Indians start to see less corruption: Gallup poll

Indians continue to see corruption as widespread in their country`s govt and business, but are less likely to feel that way this year.

Washington: Indians continue to see corruption as widespread in their country`s government and business, but are less likely to feel that way this year, according to a new Gallup poll.

This may reflect rising optimism about the government and citizen`s efforts to fight the country`s corruption problems, the Gallup organisation, noted for its opinion polls, said while releasing the survey Tuesday.

In early 2012, some 73 percent Indians surveyed said corruption was pervasive in their government and 67 percent said it is widespread in business, the survey noted.

Perceptions of widespread corruption within the business community are particularly high among current business owners (72 percent) and those who plan to start a business within the next 12 months (80 percent).

This likely puts a serious roadblock in the path of investment and business development, Gallup said.

Although Indians are less likely this year to see corruption as widespread in their government, their confidence in the country`s leadership remains lower than it was a few years ago, it said.

Sixty percent currently say they are confident of their national government, down from 70 percent in 2009.

Residents likely became more frustrated when government ministers spent valuable legislative time addressing political scandals instead of the country`s deteriorating economic conditions, it said.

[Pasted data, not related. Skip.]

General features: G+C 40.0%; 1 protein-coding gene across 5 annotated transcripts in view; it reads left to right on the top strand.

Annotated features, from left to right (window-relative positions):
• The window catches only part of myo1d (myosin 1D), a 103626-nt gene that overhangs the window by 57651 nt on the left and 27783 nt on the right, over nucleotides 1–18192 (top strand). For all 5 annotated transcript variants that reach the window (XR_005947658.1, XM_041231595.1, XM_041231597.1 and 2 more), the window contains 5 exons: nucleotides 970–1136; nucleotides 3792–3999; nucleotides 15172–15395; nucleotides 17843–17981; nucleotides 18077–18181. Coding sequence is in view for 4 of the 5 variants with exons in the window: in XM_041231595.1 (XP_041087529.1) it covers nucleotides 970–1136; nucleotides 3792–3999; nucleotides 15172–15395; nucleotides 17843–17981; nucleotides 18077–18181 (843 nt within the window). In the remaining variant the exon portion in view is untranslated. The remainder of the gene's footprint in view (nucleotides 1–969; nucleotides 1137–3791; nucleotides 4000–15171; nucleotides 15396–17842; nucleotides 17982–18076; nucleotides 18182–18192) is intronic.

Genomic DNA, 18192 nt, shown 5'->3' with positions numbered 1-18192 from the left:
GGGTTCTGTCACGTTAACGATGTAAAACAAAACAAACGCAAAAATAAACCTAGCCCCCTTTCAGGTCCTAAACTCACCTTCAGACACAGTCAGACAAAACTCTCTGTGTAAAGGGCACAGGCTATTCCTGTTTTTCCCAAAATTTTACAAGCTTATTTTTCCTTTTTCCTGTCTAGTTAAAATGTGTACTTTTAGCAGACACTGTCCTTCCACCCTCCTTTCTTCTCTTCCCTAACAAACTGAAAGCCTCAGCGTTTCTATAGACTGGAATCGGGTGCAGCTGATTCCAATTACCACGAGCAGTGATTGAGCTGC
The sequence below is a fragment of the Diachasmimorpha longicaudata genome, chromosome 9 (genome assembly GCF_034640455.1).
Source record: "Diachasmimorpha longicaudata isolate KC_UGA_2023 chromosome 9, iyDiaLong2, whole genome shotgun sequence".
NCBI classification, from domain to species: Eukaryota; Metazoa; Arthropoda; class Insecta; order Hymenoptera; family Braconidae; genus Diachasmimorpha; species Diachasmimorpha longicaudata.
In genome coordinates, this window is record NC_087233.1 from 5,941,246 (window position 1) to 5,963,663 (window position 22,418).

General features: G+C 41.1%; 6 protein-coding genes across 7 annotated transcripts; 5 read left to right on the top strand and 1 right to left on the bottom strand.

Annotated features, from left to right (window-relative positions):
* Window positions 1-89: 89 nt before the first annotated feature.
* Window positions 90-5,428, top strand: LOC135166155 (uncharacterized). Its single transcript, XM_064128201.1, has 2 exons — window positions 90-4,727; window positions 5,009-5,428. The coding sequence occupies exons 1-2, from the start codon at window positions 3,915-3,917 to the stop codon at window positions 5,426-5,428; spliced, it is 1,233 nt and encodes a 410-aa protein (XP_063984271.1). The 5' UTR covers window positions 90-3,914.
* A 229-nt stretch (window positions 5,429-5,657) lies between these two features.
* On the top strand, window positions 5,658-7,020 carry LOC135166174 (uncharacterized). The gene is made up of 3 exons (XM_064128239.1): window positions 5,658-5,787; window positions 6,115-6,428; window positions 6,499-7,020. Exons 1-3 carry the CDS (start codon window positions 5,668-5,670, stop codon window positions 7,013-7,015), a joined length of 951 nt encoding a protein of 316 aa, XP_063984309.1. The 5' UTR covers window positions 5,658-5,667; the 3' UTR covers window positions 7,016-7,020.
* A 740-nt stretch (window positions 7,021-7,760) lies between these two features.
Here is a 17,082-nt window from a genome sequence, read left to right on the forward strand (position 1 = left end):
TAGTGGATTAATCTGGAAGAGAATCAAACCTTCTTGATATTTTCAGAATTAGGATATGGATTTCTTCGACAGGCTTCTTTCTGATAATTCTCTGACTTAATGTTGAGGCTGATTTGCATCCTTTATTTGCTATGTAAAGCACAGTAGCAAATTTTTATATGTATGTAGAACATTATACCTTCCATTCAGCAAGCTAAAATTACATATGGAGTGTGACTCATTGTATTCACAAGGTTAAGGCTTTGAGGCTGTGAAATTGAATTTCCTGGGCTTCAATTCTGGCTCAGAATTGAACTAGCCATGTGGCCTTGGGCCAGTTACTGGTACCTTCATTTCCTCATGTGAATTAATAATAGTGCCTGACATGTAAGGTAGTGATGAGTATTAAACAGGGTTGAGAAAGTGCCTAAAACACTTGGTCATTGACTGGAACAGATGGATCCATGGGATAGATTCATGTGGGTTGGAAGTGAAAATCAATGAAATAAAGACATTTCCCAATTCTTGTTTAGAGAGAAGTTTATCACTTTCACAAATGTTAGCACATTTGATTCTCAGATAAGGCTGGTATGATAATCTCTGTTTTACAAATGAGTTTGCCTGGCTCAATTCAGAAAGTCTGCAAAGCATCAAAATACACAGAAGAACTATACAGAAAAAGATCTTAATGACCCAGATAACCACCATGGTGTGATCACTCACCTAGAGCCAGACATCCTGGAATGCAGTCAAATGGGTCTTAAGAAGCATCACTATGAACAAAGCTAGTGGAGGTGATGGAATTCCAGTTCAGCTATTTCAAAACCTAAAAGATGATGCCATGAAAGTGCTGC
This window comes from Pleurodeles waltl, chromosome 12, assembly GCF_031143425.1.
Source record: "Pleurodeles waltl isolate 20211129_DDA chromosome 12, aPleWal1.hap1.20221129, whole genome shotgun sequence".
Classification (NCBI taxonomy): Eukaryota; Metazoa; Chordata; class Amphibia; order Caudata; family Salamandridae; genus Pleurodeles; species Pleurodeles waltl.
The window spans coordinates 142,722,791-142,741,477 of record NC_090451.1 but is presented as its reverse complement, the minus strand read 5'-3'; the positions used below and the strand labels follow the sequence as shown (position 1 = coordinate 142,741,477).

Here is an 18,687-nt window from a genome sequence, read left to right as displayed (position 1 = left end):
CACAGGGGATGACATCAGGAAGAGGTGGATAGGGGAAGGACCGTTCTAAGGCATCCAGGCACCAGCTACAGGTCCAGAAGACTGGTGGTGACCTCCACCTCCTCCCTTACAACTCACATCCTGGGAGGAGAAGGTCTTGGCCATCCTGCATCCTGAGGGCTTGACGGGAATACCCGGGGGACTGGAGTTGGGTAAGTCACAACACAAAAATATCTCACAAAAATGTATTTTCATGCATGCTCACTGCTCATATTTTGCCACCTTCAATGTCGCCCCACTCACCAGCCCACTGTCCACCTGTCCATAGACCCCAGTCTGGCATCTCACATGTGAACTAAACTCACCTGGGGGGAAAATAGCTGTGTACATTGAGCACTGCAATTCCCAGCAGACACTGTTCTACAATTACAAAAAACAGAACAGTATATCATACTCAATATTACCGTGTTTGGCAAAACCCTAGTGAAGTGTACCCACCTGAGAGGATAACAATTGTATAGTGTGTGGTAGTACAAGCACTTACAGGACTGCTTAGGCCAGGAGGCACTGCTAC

The beginning of 2012 shows signs of what could be the start of a positive turnaround in Indians` perceptions of corruption. If the trend continues, it may signal a more favorable business climate for investment and economic growth, Gallup said.

Further, a substantial boost in the economy and living standards - particularly for the nearly one in three Indians who rate their lives poorly enough to be considered "suffering" - may help raise Indians` confidence in their government, it said.

The survey results are based on face-to-face interviews with 5,000 ¬people aged 15 and older conducted Jan 29-March 8 in India.

Gallup attributed Indians changing feeling about corruption to among other things, arrest of A. Raja, who stepped down as telecommunications minister in the wake of the 2G scam, the Supreme Court revoking the illegally awarded telecom licenses and social activist Anna Hazare`s crusade for anti-corruption legislation.


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